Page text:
Can you tell me about the happenings at the loft that were inspired by Canal Zone, a legendary party organized by and for artists in 1979?

Canal Zone was a legendary party held at 533 Canal in 1979, where uptown and downtown artists were invited to create a communal, sprawling work on the walls of a 5,000-square-foot warehouse. Taking its name from the Panama Canal Zone, an unincorporated U.S. territory at the time, anyone feeling lost or in-between could find themselves in this exceptional zone. Last year we started living in an empty loft, a full floor of a vacant office building that was rented to us at a special Covid rate, ten times below “market rate.” There, we were able to finally live in the neighborhood where we grew up, a dream that had long seemed unattainable. We could gaze out at the traffic on Canal Street and continue our research by talking to our neighbors. We held screenings, exhibitions, community meetings, markets, and parties.

Walasse Ting’s 1 Cent Life. Walasse Ting was a Chinese painter, perhaps best known for his lurid ink paintings of nude women. After immigrating to France in 1952, he met members of the avant-garde CoBrA group and later moved to New York, where he was allegedly the neighbor of Roy Lichtenstein (533 Canal) and published 1 Cent Life, featuring his own poems accompanied by lithographs from 67 artists of the Downtown New York scene. Photo by Yang Shi.

Loft Living Re-staging. The Canal Street Research Association lived and worked in this loft for just under a year. Due to the circumstances of Covid, many people were working from home and the office buildings remained vacant. Rents dropped drastically and, for the first time in decades, they could afford to live in the neighborhood where they both grew up. Since the pandemic has subsided, and people are returning to the office, the rent has increased fourfold. The loft is now a contemporary art gallery. Photo by Yang Shi.

Have you shown any of your work exhibited at museums to a greater public outside of the usual art community?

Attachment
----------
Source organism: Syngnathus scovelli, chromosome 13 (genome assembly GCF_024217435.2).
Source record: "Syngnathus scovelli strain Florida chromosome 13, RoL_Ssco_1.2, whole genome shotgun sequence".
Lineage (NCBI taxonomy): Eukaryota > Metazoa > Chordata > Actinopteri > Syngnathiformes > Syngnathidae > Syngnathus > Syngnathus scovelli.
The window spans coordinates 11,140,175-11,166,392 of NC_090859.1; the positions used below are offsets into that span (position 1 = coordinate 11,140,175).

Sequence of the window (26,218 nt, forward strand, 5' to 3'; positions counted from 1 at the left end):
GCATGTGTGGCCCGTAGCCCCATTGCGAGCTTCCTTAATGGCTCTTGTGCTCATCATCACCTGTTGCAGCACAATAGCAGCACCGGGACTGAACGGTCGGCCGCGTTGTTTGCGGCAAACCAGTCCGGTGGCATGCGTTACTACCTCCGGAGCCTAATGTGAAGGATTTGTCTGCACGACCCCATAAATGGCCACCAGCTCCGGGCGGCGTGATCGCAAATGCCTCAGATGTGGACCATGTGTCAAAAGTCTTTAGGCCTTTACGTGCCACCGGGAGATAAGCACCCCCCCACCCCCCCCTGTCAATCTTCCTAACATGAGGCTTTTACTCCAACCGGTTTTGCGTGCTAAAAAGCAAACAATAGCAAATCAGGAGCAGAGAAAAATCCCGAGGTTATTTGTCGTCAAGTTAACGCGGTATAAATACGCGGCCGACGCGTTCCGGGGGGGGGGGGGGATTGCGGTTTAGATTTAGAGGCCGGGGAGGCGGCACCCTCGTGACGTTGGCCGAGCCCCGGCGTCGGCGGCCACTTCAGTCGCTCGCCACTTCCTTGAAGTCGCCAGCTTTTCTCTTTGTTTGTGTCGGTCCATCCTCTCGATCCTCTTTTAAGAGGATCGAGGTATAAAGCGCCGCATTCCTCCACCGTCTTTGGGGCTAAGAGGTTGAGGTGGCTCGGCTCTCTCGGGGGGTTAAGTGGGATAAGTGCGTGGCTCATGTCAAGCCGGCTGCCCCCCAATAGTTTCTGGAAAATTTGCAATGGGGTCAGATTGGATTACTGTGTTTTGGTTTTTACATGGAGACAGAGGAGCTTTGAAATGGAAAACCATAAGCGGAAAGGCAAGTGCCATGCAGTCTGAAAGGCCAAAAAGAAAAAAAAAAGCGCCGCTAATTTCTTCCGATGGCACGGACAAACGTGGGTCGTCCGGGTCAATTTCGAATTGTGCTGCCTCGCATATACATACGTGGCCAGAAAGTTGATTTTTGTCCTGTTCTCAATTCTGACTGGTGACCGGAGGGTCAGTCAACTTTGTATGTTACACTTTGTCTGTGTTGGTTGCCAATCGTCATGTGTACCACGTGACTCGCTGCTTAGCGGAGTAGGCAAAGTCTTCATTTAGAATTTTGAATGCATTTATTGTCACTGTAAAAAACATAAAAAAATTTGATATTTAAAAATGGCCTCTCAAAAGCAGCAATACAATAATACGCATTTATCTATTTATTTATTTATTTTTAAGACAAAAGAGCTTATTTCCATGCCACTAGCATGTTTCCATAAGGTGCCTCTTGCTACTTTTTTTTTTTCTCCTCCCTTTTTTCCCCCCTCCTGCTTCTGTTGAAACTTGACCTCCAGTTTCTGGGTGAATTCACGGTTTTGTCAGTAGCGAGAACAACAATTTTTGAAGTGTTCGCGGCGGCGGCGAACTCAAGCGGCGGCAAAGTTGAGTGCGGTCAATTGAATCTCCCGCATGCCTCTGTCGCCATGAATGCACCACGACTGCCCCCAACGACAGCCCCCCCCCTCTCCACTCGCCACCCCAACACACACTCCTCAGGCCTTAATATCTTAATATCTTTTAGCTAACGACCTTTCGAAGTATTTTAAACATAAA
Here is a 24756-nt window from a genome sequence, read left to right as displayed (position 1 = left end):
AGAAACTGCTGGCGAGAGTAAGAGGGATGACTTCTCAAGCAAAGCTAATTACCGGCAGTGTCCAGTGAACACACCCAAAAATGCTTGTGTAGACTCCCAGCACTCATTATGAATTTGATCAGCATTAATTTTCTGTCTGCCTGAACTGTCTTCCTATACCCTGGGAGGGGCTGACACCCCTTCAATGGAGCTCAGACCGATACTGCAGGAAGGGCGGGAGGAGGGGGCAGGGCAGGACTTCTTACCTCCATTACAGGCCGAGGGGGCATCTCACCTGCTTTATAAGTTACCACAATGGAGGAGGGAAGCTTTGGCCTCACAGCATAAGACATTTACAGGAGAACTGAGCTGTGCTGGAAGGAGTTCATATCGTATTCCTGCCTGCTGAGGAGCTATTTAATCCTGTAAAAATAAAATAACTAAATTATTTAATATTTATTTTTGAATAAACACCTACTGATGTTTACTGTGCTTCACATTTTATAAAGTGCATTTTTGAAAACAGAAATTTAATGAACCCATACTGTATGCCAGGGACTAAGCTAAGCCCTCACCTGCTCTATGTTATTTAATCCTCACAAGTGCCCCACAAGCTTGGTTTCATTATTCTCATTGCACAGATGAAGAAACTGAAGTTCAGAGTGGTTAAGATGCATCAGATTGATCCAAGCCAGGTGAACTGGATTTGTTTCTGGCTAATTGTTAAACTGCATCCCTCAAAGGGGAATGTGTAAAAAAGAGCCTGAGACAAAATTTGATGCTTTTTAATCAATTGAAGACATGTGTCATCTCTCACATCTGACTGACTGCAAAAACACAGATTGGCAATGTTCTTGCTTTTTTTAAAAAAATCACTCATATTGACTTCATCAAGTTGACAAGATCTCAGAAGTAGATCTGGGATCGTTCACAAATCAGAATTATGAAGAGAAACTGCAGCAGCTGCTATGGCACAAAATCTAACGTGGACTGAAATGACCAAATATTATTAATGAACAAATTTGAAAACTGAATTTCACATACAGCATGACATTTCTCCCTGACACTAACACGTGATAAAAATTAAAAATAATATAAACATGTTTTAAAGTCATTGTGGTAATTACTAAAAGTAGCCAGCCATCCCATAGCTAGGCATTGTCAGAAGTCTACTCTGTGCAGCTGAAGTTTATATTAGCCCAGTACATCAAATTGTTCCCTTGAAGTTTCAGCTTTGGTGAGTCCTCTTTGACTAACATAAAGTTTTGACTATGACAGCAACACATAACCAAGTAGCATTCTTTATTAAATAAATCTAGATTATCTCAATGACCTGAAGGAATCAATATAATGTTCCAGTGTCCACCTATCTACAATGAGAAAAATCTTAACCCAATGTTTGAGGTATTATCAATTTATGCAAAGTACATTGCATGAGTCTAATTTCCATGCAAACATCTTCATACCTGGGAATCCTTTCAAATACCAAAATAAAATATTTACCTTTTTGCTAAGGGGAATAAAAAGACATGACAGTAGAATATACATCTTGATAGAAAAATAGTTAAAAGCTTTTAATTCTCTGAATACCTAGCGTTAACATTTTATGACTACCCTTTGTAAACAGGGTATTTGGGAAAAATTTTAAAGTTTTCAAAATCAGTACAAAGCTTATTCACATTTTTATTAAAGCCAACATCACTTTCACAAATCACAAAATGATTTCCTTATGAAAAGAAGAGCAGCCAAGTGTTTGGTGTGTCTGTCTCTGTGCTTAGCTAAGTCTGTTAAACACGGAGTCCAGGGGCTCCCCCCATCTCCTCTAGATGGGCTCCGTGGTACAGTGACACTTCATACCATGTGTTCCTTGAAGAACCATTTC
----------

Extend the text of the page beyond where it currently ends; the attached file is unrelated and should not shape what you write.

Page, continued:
In spring of 2021, the landlord at our storefront space asked us to leave the premises, as he did not appreciate our activities, which he felt were not art. And at that same moment, we were invited to participate as artists in the Greater New York exhibition at MoMA PS1. So during the months of the exhibition, we decided to trace the buried currents and currencies that flow between development projects on Canal Street and in Long Island City. We invited our Canal Street collaborators to visit us at PS1 and experience their wares in this new context. But we always feel the work is most alive in spaces that don’t read as art spaces — for instance, in a storefront, because retail space is more familiar to people who don’t make a habit of going to museums.

After we last spoke in the summer, you went to Paris for a residency at Cité internationale des arts in Paris. How did it go?

Officially, we were in residence at the Cité internationale des arts in Paris. But unofficially, we were in residence at the Musée de la Contrefaçon (the Museum of the Counterfeit). We say unofficially because they stopped responding to our emails, which we suspect have something to do with our difference of opinion on counterfeits. Indeed, the Musée was created by the Union des Fabricants (UNIFAB) at the beginning of the century to monitor the flow of contraband goods crossing the French border. It continues to fulfill this function by training border guards in the identification of counterfeits while raising public awareness of their alleged evils. Its board of directors includes the heads of many major luxury brands, all of whom have a vested interest in promoting the superiority of their products and vilifying imitators.

You are part of a group show that just opened in Montreal at the Canadian Center for Architecture. What can visitors expect?

We are taking part in the exhibition Retail Apocalypse at the Canadian Center for Architecture. The third and last phase in this three-part exhibition addresses the way defunct retail spaces have been repurposed. We plan to recreate a key element from our initial Canal Street Research Association storefront: the Timeline, which was a series of photos we took of every building on Canal Street that visitors were invited to annotate with their own histories.

What’s next for the Canal Street Research Association?

This fall, we debuted a new experiment in reprogramming anti-theft technologies as part of the group show SIREN (some poetics) at the Amant Foundation in Brooklyn. We also presented a continuation of our research on alternative currencies for the Printed Matter Art Book Fair. In October, we meandered alongside a show of Yuji Agematsu and Tauba Auerbach’s works at The Clark. And from our new subterranean digs on Canal and Wooster we are continuing work on a series of what we call bootlegs — or re-stagings — of ephemeral Canal Street histories in which we recreate moments from the block’s complicated past and then document these recreations through photos and films that blur the line between real and fake. Our “Basement Cinema” series pays homage to the legacy of kung-fu movie houses along Canal Street. Our first event, titled “Outlaws of the Marsh” will take place Thursday, December 1st, inaugurating a phase of research looking at marshes as insurrectionary spaces—alongside a continuation of our delving into counterfeits, corruption, and underground poetics.

LAND. A painting by the artist Georgia Diva McGovern, which bootlegs Robert Indiana’s LOVE, leveling a critique at the commodification of the commons, otherwise known as private property. The painting balances on egg cartons recuperated from Canal Street. Photo by Yang Shi.